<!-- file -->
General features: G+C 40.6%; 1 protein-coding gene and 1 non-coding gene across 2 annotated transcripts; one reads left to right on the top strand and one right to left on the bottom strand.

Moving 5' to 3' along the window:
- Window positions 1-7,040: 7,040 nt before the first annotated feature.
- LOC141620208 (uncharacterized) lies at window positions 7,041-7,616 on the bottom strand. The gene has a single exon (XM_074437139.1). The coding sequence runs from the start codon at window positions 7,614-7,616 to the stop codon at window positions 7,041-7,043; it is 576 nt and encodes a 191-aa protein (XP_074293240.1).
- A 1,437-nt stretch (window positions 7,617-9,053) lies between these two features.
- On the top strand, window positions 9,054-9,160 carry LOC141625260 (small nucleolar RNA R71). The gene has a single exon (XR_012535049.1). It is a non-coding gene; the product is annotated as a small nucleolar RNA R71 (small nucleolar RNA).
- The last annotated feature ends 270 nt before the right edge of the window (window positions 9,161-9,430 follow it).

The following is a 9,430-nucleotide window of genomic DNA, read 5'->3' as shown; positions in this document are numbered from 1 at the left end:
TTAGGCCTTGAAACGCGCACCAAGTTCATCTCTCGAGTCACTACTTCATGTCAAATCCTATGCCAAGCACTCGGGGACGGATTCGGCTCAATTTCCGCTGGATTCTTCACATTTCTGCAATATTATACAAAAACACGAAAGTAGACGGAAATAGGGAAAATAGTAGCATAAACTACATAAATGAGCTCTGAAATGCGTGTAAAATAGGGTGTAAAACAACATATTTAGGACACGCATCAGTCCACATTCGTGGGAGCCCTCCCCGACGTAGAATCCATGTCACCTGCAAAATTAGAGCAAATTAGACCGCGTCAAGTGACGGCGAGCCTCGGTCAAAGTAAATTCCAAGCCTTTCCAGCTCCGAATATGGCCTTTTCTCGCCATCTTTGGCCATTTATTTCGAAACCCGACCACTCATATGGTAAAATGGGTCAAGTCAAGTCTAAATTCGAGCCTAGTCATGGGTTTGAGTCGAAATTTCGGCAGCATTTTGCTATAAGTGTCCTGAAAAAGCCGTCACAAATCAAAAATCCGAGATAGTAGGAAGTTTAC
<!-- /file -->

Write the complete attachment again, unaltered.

General features: G+C 40.6%; 1 protein-coding gene and 1 non-coding gene across 2 annotated transcripts; one reads left to right on the top strand and one right to left on the bottom strand.

Moving 5' to 3' along the window:
- Window positions 1-7,040: 7,040 nt before the first annotated feature.
- LOC141620208 (uncharacterized) lies at window positions 7,041-7,616 on the bottom strand. The gene has a single exon (XM_074437139.1). The coding sequence runs from the start codon at window positions 7,614-7,616 to the stop codon at window positions 7,041-7,043; it is 576 nt and encodes a 191-aa protein (XP_074293240.1).
- A 1,437-nt stretch (window positions 7,617-9,053) lies between these two features.
- On the top strand, window positions 9,054-9,160 carry LOC141625260 (small nucleolar RNA R71). The gene has a single exon (XR_012535049.1). It is a non-coding gene; the product is annotated as a small nucleolar RNA R71 (small nucleolar RNA).
- The last annotated feature ends 270 nt before the right edge of the window (window positions 9,161-9,430 follow it).

The following is a 9,430-nucleotide window of genomic DNA, read 5'->3' as shown; positions in this document are numbered from 1 at the left end:
TTAGGCCTTGAAACGCGCACCAAGTTCATCTCTCGAGTCACTACTTCATGTCAAATCCTATGCCAAGCACTCGGGGACGGATTCGGCTCAATTTCCGCTGGATTCTTCACATTTCTGCAATATTATACAAAAACACGAAAGTAGACGGAAATAGGGAAAATAGTAGCATAAACTACATAAATGAGCTCTGAAATGCGTGTAAAATAGGGTGTAAAACAACATATTTAGGACACGCATCAGTCCACATTCGTGGGAGCCCTCCCCGACGTAGAATCCATGTCACCTGCAAAATTAGAGCAAATTAGACCGCGTCAAGTGACGGCGAGCCTCGGTCAAAGTAAATTCCAAGCCTTTCCAGCTCCGAATATGGCCTTTTCTCGCCATCTTTGGCCATTTATTTCGAAACCCGACCACTCATATGGTAAAATGGGTCAAGTCAAGTCTAAATTCGAGCCTAGTCATGGGTTTGAGTCGAAATTTCGGCAGCATTTTGCTATAAGTGTCCTGAAAAAGCCGTCACAAATCAAAAATCCGAGATAGTAGGAAGTTTAC